Is there such a thing as an all-purpose wine?

By / Magazine / July 20th, 2016 / 2

If there was a simple hack to solve all of life’s problems you wouldn’t need wine; or me, for that matter. At the heart of your question is a better question. How do you buy one bottle that will appeal to the full breadth of the wine-sipping community, from Mr Know-it-all wine geek all the way down to your dear old teetotaling grandma?

Sadly, no matter how you pour it, you’ll never be able to uncork enough magic to cast a spell on everybody, but you can try.

Ponder the occasion. If you’re buying some liquid pleasure to complement a specific dish then much of the heavy lifting is already done for you. Ask the store clerk for the classic wine pairing suggestion or cruise the internet (starting at first, of course) for an online suggestion.

Nothing is more “all-purpose” than a glass filled with a wine that makes an ideal marriage with a particular food. If you get a few turned up palates you can always blame the experts for your purchasing decision and smile as the haters swallow that nugget of intel.

If stand-alone drinking is the order of the day, steer towards the middle of the road. Something white (red fans will still appreciate a white wine but not so much vice versa) and off-dry (highly acidic dry wines, no matter the colour, can be as polarizing as a tweet from Taylor Swift). Go for a mid-priced German Riesling or anything made with the Moscato grape. Both have made a name for themselves as relaxed, apéritif-style wines with universal appeal.

On the red side, stick with low-acid, berry-forward wines. That’s France’s Beaujolais region’s stock in trade. A red with a touch of residual sugar, like any of the growing multitude of California red blends, should have the crowd sipping the light fantastic.

And then there’s rosé. Innocuous at its worst and subtly complex at its best, think pink if you’re worried that a red or white won’t tick all the boxes.

If you’re really concerned about the reaction a wine might bring, go local. We’re drinking in a world where questionable local juice is still given a pass so even the most obnoxious imbiber wouldn’t dare badmouth a glass of something pressed close to home no matter the colour or flavour profile.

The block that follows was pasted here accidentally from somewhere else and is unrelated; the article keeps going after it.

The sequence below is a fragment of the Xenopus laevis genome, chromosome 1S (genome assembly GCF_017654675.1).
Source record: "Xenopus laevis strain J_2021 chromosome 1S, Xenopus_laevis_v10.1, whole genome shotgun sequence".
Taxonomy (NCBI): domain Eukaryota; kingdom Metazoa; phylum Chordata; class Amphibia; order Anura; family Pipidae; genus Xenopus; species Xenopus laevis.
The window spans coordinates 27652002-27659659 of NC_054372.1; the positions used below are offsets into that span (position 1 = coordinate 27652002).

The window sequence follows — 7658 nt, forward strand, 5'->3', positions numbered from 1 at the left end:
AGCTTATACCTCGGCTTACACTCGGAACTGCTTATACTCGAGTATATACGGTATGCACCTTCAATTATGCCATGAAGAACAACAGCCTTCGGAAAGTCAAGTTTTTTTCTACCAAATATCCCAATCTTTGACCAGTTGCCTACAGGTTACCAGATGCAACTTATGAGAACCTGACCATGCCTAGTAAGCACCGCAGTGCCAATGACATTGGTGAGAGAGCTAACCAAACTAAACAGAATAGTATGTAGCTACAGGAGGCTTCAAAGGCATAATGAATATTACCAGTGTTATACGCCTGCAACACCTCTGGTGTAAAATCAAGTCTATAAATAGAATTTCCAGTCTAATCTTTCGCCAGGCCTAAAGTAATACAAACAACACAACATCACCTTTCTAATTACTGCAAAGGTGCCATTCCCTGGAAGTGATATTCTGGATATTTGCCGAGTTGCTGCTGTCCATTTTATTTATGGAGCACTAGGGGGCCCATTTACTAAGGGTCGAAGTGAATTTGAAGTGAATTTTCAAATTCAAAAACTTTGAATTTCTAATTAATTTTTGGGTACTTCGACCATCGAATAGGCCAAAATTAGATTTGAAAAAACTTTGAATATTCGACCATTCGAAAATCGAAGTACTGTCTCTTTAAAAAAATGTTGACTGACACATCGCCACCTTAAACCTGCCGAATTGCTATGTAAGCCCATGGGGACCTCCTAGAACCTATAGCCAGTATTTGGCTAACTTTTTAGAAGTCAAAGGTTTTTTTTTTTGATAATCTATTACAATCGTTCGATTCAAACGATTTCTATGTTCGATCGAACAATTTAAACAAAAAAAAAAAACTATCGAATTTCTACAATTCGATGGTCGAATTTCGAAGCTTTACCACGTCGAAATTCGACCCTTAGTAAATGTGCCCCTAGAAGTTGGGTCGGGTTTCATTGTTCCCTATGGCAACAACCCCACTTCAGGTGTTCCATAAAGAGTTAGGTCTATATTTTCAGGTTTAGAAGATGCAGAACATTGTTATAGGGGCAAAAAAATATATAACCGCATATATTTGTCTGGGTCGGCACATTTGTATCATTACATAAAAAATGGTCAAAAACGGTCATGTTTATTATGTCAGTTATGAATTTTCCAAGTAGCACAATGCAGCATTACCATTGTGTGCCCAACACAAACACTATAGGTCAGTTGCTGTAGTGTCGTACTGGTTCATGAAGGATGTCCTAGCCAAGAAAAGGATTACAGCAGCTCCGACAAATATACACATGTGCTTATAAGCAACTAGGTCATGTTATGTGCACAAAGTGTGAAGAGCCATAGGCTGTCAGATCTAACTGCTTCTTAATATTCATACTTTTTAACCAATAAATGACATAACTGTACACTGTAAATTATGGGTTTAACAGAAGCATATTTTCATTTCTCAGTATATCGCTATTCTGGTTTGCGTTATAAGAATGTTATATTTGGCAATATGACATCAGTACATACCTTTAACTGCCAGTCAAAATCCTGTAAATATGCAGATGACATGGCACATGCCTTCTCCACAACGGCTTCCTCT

Do wines made today taste different from those made decades ago?

Whoever said “the more things change, the more they stay the same” never tried to make a living selling wine, especially in Europe, where centuries of navel-gazing (not to mention consumer apathy) had its winemakers hypnotized into believing their output was beyond reproach.

When Europe started taking the shipment of wine to North America seriously (somewhere around the early ’70s), the continent’s wine industry was more like the Wild West than the sophisticated world of rules and regulations we associate it with today.

While there were guidelines in some countries (most notably France), much of what your parents would have seen on store shelves back in their day was pretty pedestrian juice that represented its origins about as well as Nickelback does rock and roll.

It didn’t take long for those doing right by their terroir to see the posers were dragging everyone down to their level and start lobbying their like-minded counterparts to establish some liquid laws to keep their industries in check and raise the bar on quality.

That became even more important to the Old World when New World upstarts from the likes of California, Australia and Chile began pumping out litres of wine that, thanks to their forgiving climates, tasted halfway decent even when mass-produced.

So yes, wine does taste different than it did decades ago, and by different, I mean better.


Fresh, funny and down-to-earth, Peter Rockwell is the everyman's wine writer. Born in Halifax, Nova Scotia he's worked in the liquor industry for over 30 years and has written about wine, spirits & beer since graduating from the School of Journalism at the University of King's College in 1986. His reviews and feature articles have been published in Tidings, Vines, Occasions, Where and on to name a few; he has been a weekly on-air wine feature columnist for both CBC-TV and Global Television and his wine column 'Liquid Assets' appeared weekly in two of Nova Scotia's daily newspapers, 'The Halifax Daily News' and 'The Cape Breton Post.' Today Peter's irreverent answer man column 'Bon Vivant' appears each month in Tidings Magazine and his weekly 'Liquid Assets' column is published across Canada in editions of the METRO newspaper. When not drinking at home, and at work, Peter travels the globe looking for something to fill his glass and put into words.

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